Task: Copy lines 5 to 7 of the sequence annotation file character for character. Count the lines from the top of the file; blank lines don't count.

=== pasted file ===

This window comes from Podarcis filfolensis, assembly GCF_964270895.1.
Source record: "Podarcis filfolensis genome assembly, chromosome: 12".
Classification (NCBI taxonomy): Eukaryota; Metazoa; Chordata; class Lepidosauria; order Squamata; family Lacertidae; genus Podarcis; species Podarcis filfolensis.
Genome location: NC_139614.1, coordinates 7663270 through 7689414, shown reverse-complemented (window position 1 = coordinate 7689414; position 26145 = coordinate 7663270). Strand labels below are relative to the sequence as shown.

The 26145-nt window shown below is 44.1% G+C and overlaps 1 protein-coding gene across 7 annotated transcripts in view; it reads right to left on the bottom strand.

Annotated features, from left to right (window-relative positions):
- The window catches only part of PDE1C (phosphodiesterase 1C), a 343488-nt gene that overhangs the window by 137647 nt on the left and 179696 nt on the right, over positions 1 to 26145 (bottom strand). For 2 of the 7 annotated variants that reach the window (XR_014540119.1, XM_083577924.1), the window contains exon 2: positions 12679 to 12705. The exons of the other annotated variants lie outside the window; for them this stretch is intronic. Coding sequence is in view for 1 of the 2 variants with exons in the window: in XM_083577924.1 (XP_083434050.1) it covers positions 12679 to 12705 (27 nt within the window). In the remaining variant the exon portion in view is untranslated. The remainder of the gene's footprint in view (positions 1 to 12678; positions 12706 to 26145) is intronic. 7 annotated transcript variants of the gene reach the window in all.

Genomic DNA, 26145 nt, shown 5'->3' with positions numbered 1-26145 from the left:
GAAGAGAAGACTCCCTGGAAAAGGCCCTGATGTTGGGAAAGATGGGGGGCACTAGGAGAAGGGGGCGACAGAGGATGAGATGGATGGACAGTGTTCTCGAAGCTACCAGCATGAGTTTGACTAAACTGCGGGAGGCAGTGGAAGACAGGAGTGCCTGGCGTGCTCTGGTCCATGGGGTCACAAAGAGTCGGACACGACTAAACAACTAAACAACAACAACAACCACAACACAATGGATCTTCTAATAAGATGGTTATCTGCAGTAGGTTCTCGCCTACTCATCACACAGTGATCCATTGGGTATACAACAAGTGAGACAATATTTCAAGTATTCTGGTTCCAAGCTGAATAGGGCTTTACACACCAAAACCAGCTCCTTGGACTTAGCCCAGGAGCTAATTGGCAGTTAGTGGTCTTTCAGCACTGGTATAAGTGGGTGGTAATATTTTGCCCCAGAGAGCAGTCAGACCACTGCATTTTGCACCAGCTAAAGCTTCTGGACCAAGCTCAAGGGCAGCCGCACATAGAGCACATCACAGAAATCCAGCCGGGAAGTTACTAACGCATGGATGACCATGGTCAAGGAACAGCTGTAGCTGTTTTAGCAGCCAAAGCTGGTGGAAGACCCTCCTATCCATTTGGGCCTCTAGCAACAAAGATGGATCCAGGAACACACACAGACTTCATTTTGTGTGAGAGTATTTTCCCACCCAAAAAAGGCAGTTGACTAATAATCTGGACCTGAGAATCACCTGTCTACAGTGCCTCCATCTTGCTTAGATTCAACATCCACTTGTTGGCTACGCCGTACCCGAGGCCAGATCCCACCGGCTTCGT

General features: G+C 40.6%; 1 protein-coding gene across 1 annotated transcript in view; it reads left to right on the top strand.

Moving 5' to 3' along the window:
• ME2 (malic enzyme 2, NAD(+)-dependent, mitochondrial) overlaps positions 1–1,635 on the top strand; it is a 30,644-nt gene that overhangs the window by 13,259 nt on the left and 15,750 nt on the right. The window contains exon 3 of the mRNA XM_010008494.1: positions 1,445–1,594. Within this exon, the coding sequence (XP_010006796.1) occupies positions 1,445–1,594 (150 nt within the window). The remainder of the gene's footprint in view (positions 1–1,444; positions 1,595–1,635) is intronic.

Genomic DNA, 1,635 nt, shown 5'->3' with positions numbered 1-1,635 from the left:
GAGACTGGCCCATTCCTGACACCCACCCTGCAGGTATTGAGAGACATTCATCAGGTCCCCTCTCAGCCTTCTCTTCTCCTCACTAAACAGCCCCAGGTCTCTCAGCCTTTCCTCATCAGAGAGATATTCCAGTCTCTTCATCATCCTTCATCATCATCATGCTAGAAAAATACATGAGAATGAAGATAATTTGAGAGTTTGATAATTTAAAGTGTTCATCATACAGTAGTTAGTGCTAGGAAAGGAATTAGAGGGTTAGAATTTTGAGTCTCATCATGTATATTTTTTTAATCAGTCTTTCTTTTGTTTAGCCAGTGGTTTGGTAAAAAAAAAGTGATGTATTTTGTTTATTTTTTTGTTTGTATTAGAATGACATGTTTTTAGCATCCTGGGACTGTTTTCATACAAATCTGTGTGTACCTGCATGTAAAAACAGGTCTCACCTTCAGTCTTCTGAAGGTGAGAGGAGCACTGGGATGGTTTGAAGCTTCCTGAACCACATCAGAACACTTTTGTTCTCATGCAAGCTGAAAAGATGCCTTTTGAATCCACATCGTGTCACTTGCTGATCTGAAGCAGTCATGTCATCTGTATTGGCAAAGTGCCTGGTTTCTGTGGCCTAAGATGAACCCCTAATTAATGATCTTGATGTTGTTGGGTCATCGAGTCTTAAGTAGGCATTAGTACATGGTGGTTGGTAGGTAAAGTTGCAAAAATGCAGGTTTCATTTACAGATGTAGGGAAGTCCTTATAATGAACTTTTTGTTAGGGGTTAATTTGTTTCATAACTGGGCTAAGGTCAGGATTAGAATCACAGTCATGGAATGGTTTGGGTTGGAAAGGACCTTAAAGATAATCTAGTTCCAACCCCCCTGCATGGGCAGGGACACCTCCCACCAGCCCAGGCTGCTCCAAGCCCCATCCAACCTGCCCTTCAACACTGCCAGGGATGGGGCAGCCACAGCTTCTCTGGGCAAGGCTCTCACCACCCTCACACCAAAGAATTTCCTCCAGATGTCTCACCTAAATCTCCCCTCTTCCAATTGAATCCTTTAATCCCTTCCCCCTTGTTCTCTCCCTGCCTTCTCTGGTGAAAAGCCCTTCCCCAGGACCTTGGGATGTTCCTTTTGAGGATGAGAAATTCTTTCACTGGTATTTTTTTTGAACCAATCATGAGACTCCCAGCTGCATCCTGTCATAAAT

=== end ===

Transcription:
The 26145-nt window shown below is 44.1% G+C and overlaps 1 protein-coding gene across 7 annotated transcripts in view; it reads right to left on the bottom strand.

Annotated features, from left to right (window-relative positions):
- The window catches only part of PDE1C (phosphodiesterase 1C), a 343488-nt gene that overhangs the window by 137647 nt on the left and 179696 nt on the right, over positions 1 to 26145 (bottom strand). For 2 of the 7 annotated variants that reach the window (XR_014540119.1, XM_083577924.1), the window contains exon 2: positions 12679 to 12705. The exons of the other annotated variants lie outside the window; for them this stretch is intronic. Coding sequence is in view for 1 of the 2 variants with exons in the window: in XM_083577924.1 (XP_083434050.1) it covers positions 12679 to 12705 (27 nt within the window). In the remaining variant the exon portion in view is untranslated. The remainder of the gene's footprint in view (positions 1 to 12678; positions 12706 to 26145) is intronic. 7 annotated transcript variants of the gene reach the window in all.